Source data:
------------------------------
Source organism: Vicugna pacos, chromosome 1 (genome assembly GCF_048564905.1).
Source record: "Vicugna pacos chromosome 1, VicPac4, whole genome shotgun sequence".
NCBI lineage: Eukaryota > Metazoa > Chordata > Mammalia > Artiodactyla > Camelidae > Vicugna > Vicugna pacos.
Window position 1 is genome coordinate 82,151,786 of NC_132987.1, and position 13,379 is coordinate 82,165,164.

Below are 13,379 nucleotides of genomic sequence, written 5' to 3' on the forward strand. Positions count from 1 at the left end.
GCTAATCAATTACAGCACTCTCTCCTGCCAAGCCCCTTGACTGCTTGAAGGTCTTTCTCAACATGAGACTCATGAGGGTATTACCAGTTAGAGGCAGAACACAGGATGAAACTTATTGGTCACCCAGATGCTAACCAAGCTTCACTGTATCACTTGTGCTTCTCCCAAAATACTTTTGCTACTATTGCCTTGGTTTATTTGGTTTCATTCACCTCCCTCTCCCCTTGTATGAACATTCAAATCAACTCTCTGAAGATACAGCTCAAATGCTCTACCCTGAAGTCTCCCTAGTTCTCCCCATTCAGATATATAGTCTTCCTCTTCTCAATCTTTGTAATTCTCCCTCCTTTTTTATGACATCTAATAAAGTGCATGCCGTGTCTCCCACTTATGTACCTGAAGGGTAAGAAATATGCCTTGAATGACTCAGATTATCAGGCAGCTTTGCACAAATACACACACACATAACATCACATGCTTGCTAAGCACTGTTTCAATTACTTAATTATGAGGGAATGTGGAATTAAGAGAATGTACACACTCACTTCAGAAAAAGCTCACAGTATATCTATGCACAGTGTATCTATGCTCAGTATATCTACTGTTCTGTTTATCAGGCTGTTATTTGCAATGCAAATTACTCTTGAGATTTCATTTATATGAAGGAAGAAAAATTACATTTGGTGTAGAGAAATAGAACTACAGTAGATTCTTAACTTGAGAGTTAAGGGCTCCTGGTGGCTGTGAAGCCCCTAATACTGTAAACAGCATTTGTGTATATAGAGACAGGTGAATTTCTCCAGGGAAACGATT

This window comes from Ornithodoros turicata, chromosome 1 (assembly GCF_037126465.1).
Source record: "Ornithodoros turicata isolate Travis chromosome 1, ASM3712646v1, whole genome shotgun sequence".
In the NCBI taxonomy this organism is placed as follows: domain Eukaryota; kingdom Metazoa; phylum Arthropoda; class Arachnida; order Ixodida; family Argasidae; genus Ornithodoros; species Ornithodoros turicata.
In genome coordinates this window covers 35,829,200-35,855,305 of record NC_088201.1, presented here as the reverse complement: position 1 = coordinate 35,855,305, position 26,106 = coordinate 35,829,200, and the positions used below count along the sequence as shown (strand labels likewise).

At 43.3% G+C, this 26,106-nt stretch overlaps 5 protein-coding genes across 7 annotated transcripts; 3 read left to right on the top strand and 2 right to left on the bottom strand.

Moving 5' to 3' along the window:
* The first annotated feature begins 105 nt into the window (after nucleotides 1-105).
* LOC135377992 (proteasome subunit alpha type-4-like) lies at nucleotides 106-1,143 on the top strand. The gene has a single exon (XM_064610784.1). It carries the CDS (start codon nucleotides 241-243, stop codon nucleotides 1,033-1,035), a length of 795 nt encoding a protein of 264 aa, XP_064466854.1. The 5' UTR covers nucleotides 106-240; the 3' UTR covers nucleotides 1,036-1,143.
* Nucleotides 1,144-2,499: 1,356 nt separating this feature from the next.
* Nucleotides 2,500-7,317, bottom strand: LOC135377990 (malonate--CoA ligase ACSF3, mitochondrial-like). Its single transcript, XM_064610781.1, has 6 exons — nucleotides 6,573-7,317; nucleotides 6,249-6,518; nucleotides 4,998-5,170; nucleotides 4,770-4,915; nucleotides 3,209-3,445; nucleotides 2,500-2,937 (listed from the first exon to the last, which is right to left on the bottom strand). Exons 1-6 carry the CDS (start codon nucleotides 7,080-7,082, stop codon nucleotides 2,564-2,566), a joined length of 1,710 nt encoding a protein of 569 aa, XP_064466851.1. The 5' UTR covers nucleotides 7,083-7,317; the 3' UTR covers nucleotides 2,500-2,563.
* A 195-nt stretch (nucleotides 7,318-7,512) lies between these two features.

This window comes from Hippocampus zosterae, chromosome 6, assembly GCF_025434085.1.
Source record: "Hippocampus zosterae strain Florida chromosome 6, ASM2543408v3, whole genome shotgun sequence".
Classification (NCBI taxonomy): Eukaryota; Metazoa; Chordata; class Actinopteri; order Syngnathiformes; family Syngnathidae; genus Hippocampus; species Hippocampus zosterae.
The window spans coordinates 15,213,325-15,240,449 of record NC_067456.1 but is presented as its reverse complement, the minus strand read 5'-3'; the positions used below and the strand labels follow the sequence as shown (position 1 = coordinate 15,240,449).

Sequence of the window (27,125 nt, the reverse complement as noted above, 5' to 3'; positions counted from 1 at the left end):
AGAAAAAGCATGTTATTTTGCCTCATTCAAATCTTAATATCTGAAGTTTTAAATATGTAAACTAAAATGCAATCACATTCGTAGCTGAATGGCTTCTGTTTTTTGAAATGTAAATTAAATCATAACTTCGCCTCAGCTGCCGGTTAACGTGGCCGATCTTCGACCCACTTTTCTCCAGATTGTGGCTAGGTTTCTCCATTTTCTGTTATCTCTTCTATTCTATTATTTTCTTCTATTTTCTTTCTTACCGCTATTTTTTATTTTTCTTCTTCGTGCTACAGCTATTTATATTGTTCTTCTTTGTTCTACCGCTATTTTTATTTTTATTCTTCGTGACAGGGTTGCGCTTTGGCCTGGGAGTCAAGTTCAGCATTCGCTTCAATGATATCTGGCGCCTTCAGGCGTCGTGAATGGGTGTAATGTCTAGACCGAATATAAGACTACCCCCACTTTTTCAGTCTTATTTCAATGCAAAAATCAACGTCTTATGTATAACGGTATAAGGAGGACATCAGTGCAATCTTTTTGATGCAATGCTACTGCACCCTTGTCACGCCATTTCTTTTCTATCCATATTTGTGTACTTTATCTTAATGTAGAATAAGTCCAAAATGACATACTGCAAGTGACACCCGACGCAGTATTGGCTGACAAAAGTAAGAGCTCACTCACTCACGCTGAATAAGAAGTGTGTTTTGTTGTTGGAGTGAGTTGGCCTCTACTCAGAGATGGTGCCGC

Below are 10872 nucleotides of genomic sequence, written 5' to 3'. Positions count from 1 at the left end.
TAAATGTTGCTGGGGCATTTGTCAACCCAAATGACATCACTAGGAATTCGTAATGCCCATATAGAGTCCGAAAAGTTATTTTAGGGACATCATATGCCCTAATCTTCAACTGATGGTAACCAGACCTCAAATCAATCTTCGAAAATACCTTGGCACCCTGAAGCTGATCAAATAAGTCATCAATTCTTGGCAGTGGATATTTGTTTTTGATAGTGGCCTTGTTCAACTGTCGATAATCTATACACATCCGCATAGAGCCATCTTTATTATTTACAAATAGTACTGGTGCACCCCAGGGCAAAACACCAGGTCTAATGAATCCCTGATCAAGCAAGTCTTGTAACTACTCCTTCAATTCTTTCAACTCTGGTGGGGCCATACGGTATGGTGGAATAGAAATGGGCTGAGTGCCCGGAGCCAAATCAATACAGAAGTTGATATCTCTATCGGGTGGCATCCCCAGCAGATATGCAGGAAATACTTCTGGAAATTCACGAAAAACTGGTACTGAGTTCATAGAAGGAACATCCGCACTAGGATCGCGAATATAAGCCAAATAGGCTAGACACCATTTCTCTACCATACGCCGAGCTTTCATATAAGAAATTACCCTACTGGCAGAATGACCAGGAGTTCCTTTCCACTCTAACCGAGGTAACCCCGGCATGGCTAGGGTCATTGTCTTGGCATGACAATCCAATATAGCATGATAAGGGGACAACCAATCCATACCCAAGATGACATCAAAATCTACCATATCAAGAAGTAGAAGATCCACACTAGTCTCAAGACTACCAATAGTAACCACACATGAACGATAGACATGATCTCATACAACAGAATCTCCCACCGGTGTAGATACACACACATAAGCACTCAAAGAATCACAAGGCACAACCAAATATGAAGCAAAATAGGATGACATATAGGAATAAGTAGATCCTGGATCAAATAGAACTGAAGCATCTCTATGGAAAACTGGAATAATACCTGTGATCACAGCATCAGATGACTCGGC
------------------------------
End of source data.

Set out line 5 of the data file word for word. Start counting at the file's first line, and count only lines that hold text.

Below are 13,379 nucleotides of genomic sequence, written 5' to 3' on the forward strand. Positions count from 1 at the left end.